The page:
He said to them, “Do you bring in a lamp to put it under a bowl or a bed? Instead, don’t you put it on its stand? For whatever is hidden is meant to be disclosed, and whatever is concealed is meant to be brought out into the open. If anyone has ears to hear, let them hear.” 

“Consider carefully what you hear,” he continued. “With the measure you use, it will be measured to you—and even more. Whoever has will be given more; whoever does not have, even what they have will be taken from them.” 

He also said, “This is what the kingdom of God is like. A man scatters seed on the ground. Night and day, whether he sleeps or gets up, the seed sprouts and grows, though he does not know how. All by itself the soil produces grain—first the stalk, then the head, then the full kernel in the head. As soon as the grain is ripe, he puts the sickle to it, because the harvest has come.” 

Again he said, “What shall we say the kingdom of God is like, or what parable shall we use to describe it? It is like a mustard seed, which is the smallest of all seeds on earth. Yet when planted, it grows and becomes the largest of all garden plants, with such big branches that the birds can perch in its shade.”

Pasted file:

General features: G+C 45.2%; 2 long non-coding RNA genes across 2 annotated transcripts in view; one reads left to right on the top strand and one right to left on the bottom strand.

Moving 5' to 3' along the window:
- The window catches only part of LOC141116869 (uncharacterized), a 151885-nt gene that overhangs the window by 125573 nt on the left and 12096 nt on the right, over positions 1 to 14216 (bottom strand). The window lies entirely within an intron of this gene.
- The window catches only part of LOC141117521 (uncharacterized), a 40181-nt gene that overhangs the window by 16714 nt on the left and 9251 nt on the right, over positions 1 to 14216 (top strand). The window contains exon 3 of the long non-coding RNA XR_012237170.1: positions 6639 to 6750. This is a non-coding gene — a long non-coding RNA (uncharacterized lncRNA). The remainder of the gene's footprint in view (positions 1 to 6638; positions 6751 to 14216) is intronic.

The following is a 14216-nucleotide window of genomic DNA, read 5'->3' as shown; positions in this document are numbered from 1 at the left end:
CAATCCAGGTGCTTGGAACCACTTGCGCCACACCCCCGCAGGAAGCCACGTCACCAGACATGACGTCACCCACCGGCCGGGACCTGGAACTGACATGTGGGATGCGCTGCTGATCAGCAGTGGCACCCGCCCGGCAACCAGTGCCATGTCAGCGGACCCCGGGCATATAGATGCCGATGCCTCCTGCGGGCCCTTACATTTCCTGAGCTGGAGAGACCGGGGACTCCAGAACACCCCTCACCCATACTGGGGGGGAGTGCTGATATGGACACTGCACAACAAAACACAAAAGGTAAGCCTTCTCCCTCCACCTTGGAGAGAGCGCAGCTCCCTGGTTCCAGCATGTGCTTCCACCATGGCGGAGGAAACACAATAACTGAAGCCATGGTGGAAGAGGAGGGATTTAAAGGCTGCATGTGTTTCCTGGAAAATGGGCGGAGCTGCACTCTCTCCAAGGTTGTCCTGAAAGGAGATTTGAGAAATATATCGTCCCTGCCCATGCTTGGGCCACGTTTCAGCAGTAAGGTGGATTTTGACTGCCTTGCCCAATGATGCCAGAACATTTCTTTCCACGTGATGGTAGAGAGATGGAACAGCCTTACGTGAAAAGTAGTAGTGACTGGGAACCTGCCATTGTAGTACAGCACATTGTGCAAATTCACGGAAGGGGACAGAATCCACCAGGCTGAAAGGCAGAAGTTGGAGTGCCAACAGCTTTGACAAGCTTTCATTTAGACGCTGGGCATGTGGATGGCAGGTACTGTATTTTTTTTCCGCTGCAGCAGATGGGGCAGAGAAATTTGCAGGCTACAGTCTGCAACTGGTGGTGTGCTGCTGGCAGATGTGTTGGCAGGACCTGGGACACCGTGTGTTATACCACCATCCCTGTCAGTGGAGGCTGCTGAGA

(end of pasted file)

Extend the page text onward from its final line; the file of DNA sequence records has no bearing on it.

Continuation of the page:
With many similar parables Jesus spoke the word to them, as much as they could understand. He did not say anything to them without using a parable. But when he was alone with his own disciples, he explained everything.


Today, I am reading these passages against the backdrop of current events. Last week, our President unilaterally ordered a military strike with the intent to assassinate Maj. Gen. Qassem Soleimani of Iran. The strike succeeded and Soleimani was killed. The fallout has been swift – tensions have worsened, some retaliation has already occurred, and it looks like we might be sliding toward all-out war with Iran.

For years, as a Christian, I have wrestled with whether or not war is ever justifiable. Sometimes I fall closer to the understanding that in very specific and rare instances, war can be justified (as long as it adheres to the strict principles of just war theory), other times I buck against even the idea of just war. In an ideal world, we would never have to ask men and women to put on the uniform and sacrificially serve in the military. I know we do not live in an ideal world, but the real world. We live in the tension between what God desires and of what is. The question of the necessity of war is one I will continue to wrestle with for my whole life.